Blog: Proofreading matters

Origins of phrases 1: Music

“As fit as a fiddle” ‘Fiddle' here is the colloquial name for a violin. ‘Fit’ didn’t originally mean healthy, in the sense it is nowadays often used to describe the gym-goers but was used to mean ‘suitable’ or ‘seemly’, similar to the way we now might say ‘fit for purpose’. “It ain't over till the … Continue reading Origins of phrases 1: Music

The cost of not proofreading can be great

In a previous blog on my website I stated that it can be costly not to proofread you publication. Well, here a few examples of other people’s losses and misfortunes due to failing to proofread. Case A I’ll tell you a story about how not proofreading cost thousands of dollars. This person, let us call … Continue reading The cost of not proofreading can be great

Confused words: N to Q

During proofreading I frequently come across the same words that have been confused time and again. I have already discussed words beginning A to M, now I will continue with words beginning with the letters N to Q. naught / nought Nought is used in British English for the digit zero and is also used … Continue reading Confused words: N to Q

Is the double negative a definite no-no?

The Oxford Dictionary of English says a double negative “is a negative statement containing two negative elements (for example he didn’t say nothing)” and “a positive statement in which two negative elements are used to produce the positive force, usually for some rhetorical effect, for example there is not nothing to worry about!” It is … Continue reading Is the double negative a definite no-no?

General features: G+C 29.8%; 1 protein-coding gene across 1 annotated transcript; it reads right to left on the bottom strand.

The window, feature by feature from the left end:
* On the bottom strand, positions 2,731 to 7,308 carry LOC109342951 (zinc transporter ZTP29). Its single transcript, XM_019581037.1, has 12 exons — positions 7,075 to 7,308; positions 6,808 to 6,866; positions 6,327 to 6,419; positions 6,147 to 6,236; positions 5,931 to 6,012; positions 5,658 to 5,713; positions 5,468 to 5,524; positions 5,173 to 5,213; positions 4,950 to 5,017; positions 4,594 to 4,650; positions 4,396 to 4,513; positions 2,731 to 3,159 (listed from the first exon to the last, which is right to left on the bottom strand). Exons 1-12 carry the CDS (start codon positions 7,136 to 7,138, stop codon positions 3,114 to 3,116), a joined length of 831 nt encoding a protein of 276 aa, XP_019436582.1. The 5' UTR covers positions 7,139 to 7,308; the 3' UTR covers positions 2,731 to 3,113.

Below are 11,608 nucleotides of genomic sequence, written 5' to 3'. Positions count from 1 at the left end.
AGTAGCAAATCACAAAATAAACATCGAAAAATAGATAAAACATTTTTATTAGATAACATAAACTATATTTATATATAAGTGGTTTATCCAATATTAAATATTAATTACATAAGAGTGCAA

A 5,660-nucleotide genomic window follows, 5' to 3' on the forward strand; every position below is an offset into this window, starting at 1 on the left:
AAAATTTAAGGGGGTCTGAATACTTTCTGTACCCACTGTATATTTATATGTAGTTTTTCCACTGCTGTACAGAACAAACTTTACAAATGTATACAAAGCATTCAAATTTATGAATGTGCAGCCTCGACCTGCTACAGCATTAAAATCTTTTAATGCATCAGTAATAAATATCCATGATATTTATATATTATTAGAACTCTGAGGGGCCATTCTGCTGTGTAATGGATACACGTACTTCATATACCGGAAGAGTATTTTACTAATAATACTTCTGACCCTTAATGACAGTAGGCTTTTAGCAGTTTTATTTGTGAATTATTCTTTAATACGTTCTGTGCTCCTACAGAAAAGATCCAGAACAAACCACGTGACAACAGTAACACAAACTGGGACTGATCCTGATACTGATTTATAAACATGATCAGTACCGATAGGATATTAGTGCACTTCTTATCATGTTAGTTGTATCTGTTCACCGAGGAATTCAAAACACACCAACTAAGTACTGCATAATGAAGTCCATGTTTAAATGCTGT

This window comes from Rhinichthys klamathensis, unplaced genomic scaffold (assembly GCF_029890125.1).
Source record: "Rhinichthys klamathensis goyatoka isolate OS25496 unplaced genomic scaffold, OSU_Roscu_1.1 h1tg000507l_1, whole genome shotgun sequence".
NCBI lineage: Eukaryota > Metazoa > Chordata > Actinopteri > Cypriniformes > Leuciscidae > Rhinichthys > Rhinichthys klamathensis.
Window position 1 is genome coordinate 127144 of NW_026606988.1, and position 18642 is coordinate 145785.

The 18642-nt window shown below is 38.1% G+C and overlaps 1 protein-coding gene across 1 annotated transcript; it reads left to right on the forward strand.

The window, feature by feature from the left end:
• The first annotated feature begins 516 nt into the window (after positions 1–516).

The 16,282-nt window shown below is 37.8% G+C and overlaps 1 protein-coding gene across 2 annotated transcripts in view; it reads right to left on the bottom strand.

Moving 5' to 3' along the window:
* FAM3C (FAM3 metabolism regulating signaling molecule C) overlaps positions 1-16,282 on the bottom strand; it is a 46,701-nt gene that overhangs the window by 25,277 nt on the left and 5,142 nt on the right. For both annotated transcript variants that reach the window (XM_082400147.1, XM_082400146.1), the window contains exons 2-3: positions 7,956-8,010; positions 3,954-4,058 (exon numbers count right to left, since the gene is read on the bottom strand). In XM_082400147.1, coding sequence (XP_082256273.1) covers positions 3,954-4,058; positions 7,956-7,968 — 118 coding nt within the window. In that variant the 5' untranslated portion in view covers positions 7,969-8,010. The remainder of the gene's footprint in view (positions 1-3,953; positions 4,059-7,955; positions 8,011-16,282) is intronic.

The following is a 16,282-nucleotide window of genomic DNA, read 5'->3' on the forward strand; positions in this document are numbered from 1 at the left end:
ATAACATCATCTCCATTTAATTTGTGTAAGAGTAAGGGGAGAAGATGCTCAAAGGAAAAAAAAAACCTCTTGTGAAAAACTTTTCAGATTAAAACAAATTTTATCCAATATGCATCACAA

Doublespeak

Doublespeak is language that disguises or distorts the meaning of words deliberately and can often involve a degree of ambiguity. Doublespeak may use euphemisms (that is, indirect expressions used in place of words judged too harsh or blunt when referring to something embarrassing or unpleasant – for example, “downsizing” for laying off employees, “cleansing” for … Continue reading Doublespeak

House style – Part 2

In part 1 I considered why a house style is necessary for a business – for reasons of consistency, brand identity, and economy. Here I will cover a few areas that should be considered based on UK English usage Writing a house style • Abbreviations, acronyms, and contractions: A common style for abbreviations is capital … Continue reading House style – Part 2

Developing a house style

Why you need a “house” style By “house” style I mean a writing or editorial style that a company or organization will aim to apply to all the documents and communications it produces. The same can perhaps apply to an individual author who is writing a series of books, guides, or articles. The main reasons … Continue reading Developing a house style

The decline of the apostrophe

John Richards, a former journalist, started the Apostrophe Protection Society in 2001 after his retirement, with the aim of preserving the correct use of this much-abused punctuation mark in written English. However, he announced in November 2019 that he would close the Society because of firstly, his age (he is 96 after all) and secondly, … Continue reading The decline of the apostrophe

5 key steps for writing perfect emails

Today life is a bit of a rush, especially on the work front and mistakes are understandable but a hazard. Failure to check your work and proofread your business emails can result in all sorts of problems, and errors in emails can make your communications appear unprofessional and careless. But there are steps that you … Continue reading 5 key steps for writing perfect emails